Stretching from the Irish Sea to the English Border, this epic route takes in the stunning Pembrokeshire coast, the rural countryside of Carmarthenshire, and the picturesque Valleys, that powered the industrial revolution. The Celtic Trail offers the opportunity to experience the diversity of Welsh culture, history and natural beauty, as well as some of Wales’ finest tourist attractions.
Newgale Beach, Pembrokeshire
As the Celtic Trail winds its way along the stunning Pembrokeshire coastline from St Davids, it’s worth stopping off at one of the amazing beaches for a picnic, a dip in the sea or just to admire the view. One of our favourites is the 2 mile beach at Newgale. Popular with surfers, you can easily find a quiet corner to watch them take on the waves rolling in from the Atlantic.
Laugharne is the place that inspired Wales’s greatest poet, and it’s easy to see why. Dominated by a ruined castle and with staggeringly beautiful views of the Taf estuary and the Gower beyond, Laugharne’s quaint charm is undeniably captivating. Dylan Thomas famously wrote “Under Milkwood” here, basing the characters on the people of Laugharne. You can also visit the New Three Mariners pub (once owned by actor Neil Morrissey) where pictures of famous visitors adorn the walls.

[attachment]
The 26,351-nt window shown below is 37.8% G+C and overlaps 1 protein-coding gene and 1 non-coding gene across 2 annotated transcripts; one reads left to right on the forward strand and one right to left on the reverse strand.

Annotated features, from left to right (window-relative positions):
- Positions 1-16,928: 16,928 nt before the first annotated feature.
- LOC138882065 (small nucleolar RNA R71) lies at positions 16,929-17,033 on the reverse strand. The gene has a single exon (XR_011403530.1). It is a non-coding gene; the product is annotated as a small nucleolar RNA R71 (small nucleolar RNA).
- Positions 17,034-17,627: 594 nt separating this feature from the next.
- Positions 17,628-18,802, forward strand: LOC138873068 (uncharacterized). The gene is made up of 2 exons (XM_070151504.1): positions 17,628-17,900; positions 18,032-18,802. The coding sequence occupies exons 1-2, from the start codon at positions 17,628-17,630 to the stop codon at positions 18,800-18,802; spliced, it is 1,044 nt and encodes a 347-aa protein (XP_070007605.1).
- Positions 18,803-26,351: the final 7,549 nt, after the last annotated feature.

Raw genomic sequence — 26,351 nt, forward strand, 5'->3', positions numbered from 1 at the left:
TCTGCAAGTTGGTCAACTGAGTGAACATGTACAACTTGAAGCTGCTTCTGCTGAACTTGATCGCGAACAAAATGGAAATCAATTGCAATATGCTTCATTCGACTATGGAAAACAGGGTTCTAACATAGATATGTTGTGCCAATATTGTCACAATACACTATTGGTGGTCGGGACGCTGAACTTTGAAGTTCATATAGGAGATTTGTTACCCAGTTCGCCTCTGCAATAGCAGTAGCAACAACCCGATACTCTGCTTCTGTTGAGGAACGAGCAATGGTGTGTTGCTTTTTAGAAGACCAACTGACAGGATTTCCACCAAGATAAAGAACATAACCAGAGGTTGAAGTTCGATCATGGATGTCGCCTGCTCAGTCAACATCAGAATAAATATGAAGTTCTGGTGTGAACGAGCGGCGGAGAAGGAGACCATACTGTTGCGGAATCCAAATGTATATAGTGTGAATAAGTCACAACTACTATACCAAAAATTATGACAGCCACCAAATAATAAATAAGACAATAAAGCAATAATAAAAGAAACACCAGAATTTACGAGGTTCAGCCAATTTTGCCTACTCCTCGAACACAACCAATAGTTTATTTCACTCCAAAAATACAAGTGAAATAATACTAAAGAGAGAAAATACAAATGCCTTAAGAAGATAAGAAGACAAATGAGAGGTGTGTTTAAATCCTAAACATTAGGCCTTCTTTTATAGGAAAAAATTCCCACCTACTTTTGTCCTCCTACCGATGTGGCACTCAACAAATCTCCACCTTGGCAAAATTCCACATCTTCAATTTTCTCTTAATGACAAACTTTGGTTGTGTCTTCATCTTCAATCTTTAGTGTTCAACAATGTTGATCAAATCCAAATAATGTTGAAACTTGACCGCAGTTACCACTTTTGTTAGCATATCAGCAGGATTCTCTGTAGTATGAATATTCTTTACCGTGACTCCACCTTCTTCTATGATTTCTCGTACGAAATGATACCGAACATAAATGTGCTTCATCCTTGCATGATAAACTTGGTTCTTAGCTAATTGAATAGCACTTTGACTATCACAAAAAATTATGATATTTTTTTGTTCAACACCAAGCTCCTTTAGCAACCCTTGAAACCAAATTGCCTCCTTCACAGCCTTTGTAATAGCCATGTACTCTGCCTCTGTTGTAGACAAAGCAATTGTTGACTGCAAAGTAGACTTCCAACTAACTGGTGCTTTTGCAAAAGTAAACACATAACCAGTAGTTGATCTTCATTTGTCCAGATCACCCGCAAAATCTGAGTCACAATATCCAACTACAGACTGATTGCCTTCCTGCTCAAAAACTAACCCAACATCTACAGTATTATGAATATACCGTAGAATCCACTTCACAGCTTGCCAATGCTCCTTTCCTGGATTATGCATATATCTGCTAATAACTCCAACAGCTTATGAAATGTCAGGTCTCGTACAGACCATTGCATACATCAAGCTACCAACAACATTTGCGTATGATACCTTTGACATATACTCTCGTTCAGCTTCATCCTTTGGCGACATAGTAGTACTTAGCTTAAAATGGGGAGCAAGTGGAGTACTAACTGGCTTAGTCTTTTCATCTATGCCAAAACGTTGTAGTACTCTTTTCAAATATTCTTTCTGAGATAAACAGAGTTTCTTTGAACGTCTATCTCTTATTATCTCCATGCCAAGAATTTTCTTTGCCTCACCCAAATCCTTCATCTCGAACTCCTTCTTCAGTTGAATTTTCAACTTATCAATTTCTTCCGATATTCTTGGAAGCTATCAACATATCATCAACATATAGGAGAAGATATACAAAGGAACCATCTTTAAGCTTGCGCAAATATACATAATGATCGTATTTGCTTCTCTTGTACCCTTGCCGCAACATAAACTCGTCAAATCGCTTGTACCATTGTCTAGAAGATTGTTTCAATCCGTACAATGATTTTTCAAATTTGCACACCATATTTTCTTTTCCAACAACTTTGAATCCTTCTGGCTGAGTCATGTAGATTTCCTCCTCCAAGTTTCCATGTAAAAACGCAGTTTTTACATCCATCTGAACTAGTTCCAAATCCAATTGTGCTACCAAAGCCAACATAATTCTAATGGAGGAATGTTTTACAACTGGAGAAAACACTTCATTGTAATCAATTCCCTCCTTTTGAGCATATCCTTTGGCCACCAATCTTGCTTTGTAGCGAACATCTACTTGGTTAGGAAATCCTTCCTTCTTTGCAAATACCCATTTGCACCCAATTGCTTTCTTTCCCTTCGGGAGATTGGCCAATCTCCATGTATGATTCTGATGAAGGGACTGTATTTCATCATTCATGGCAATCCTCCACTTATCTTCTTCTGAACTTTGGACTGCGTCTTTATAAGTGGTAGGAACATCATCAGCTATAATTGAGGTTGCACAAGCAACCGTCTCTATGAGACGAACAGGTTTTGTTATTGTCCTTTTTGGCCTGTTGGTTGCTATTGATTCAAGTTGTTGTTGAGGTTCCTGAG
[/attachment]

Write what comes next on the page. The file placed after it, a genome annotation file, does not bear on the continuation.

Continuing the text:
WWT Llanelli Wetland Centre
Set in 450 acres, the Wetlands Centre is an absolute haven for wildlife. Crisscrossed with lakes, streams and lagoons and sitting next to the salt marshes of the Burry Inlet, you’re likely to see thousands of migratory birds and a vast array of botanical wonders. There are lots of great activities for children too, including bug hunts, den building, pond dipping and hand feeding birds.
Swansea Indoor Market
If all the cycling has built up a hunger, then take a slight detour from the Celtic Trail into Swansea Town Centre where you’ll find Wales’ largest indoor market. Here you can sample some traditional Welsh dishes – from freshly baked welsh cakes and spicy bara brith to laverbread and fresh-out-the-sea Gower cockles.
Wales has lots of stunning castles, but Caerphilly is the biggest, and arguably, the best. Built in the 13th century, this vast fortress is surrounded by a series of moats and was the brainchild of Gilbert ‘the Red’ de Clare, a redheaded nobleman who also built Castell Coch outside Cardiff.
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